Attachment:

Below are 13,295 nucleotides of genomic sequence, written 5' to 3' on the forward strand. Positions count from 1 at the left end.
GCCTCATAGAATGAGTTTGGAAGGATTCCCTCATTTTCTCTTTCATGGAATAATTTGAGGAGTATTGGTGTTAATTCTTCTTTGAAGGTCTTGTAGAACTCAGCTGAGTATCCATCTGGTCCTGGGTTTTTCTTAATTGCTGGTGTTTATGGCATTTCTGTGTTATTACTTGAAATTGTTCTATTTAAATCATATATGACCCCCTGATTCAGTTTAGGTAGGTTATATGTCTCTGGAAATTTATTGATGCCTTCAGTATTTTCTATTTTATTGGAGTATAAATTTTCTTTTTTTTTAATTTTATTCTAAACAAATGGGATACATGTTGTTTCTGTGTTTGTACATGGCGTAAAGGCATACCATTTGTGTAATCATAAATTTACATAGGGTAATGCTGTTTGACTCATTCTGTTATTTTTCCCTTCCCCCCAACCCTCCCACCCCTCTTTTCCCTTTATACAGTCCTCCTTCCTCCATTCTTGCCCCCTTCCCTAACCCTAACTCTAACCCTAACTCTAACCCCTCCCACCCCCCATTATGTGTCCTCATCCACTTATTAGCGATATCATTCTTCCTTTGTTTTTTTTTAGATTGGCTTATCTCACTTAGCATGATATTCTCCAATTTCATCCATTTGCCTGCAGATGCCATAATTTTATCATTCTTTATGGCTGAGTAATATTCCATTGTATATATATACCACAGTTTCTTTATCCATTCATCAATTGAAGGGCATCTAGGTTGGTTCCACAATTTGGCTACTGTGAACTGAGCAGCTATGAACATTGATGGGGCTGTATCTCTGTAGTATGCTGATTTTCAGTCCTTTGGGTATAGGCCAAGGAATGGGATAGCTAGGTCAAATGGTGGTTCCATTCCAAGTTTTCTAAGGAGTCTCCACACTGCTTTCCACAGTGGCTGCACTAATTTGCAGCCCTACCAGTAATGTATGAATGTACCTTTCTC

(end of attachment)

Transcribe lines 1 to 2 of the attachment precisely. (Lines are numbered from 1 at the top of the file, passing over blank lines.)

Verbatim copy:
Below are 13,295 nucleotides of genomic sequence, written 5' to 3' on the forward strand. Positions count from 1 at the left end.
GCCTCATAGAATGAGTTTGGAAGGATTCCCTCATTTTCTCTTTCATGGAATAATTTGAGGAGTATTGGTGTTAATTCTTCTTTGAAGGTCTTGTAGAACTCAGCTGAGTATCCATCTGGTCCTGGGTTTTTCTTAATTGCTGGTGTTTATGGCATTTCTGTGTTATTACTTGAAATTGTTCTATTTAAATCATATATGACCCCCTGATTCAGTTTAGGTAGGTTATATGTCTCTGGAAATTTATTGATGCCTTCAGTATTTTCTATTTTATTGGAGTATAAATTTTCTTTTTTTTTAATTTTATTCTAAACAAATGGGATACATGTTGTTTCTGTGTTTGTACATGGCGTAAAGGCATACCATTTGTGTAATCATAAATTTACATAGGGTAATGCTGTTTGACTCATTCTGTTATTTTTCCCTTCCCCCCAACCCTCCCACCCCTCTTTTCCCTTTATACAGTCCTCCTTCCTCCATTCTTGCCCCCTTCCCTAACCCTAACTCTAACCCTAACTCTAACCCCTCCCACCCCCCATTATGTGTCCTCATCCACTTATTAGCGATATCATTCTTCCTTTGTTTTTTTTTAGATTGGCTTATCTCACTTAGCATGATATTCTCCAATTTCATCCATTTGCCTGCAGATGCCATAATTTTATCATTCTTTATGGCTGAGTAATATTCCATTGTATATATATACCACAGTTTCTTTATCCATTCATCAATTGAAGGGCATCTAGGTTGGTTCCACAATTTGGCTACTGTGAACTGAGCAGCTATGAACATTGATGGGGCTGTATCTCTGTAGTATGCTGATTTTCAGTCCTTTGGGTATAGGCCAAGGAATGGGATAGCTAGGTCAAATGGTGGTTCCATTCCAAGTTTTCTAAGGAGTCTCCACACTGCTTTCCACAGTGGCTGCACTAATTTGCAGCCCTACCAGTAATGTATGAATGTACCTTTCTC